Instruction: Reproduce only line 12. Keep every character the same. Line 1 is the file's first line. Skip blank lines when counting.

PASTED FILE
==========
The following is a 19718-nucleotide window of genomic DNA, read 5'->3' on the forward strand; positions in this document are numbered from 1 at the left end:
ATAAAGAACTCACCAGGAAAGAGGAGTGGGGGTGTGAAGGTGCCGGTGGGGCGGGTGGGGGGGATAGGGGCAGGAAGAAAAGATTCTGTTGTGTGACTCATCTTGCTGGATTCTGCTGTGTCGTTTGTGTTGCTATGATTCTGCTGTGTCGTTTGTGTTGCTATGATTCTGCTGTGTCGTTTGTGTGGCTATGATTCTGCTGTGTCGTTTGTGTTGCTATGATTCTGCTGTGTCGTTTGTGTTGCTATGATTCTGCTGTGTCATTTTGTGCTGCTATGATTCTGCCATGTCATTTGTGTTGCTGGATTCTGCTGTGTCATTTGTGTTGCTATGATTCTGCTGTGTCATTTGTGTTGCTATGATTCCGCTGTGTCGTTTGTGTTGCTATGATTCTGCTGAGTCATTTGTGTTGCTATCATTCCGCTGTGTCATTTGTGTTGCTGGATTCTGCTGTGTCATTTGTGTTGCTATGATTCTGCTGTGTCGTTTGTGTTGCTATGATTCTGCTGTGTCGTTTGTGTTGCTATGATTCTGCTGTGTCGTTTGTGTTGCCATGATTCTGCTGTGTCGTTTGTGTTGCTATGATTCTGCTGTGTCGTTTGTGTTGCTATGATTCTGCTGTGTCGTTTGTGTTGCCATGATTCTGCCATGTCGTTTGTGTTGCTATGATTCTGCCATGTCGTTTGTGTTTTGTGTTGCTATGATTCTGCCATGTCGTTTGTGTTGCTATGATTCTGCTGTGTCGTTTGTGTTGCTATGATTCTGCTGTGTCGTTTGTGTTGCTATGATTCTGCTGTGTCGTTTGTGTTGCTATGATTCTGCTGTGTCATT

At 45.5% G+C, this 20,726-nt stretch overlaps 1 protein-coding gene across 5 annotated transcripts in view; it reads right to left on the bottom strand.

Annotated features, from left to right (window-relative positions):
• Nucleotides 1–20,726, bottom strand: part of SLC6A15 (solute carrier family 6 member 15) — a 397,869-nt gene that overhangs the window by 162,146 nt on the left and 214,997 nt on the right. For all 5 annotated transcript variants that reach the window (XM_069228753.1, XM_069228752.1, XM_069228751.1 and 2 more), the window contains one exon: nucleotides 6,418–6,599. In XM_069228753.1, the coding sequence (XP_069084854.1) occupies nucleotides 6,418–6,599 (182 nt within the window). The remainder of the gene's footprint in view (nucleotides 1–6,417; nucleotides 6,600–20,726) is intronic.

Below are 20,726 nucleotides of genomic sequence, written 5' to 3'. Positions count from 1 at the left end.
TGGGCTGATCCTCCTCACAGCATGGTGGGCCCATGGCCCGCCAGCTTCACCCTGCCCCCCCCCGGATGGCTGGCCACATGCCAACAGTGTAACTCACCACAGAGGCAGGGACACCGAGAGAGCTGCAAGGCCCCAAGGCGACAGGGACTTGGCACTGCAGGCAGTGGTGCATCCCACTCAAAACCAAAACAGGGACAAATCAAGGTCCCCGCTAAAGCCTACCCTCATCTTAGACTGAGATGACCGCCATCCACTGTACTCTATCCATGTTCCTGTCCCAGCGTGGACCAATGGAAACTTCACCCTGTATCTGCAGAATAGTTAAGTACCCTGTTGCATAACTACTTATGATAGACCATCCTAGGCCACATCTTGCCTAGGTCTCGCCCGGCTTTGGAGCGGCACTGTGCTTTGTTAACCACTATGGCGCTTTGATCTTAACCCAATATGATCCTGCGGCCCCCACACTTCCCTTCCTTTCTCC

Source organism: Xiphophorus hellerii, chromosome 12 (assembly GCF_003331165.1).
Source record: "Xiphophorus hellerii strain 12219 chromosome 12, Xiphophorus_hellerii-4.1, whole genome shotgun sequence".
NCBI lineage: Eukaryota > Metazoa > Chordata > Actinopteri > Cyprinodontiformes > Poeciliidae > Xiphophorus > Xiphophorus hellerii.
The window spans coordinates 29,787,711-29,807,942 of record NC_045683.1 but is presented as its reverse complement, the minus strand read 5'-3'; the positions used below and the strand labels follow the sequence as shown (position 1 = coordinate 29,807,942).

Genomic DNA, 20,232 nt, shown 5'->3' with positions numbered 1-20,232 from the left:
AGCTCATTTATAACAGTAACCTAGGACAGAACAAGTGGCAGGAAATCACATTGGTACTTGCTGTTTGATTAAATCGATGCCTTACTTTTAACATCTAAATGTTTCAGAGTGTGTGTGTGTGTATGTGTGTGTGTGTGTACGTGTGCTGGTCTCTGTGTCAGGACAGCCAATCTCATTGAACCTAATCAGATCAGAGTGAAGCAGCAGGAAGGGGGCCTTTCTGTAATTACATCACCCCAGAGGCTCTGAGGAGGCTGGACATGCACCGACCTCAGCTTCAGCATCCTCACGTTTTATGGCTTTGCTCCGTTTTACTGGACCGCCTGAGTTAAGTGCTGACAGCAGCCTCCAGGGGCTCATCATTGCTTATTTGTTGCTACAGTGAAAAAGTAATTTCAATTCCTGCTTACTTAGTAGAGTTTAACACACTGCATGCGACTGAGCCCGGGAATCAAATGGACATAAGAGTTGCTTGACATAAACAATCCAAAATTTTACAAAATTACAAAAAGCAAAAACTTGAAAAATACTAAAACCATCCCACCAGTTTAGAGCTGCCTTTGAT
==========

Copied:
Genomic DNA, 20,232 nt, shown 5'->3' with positions numbered 1-20,232 from the left: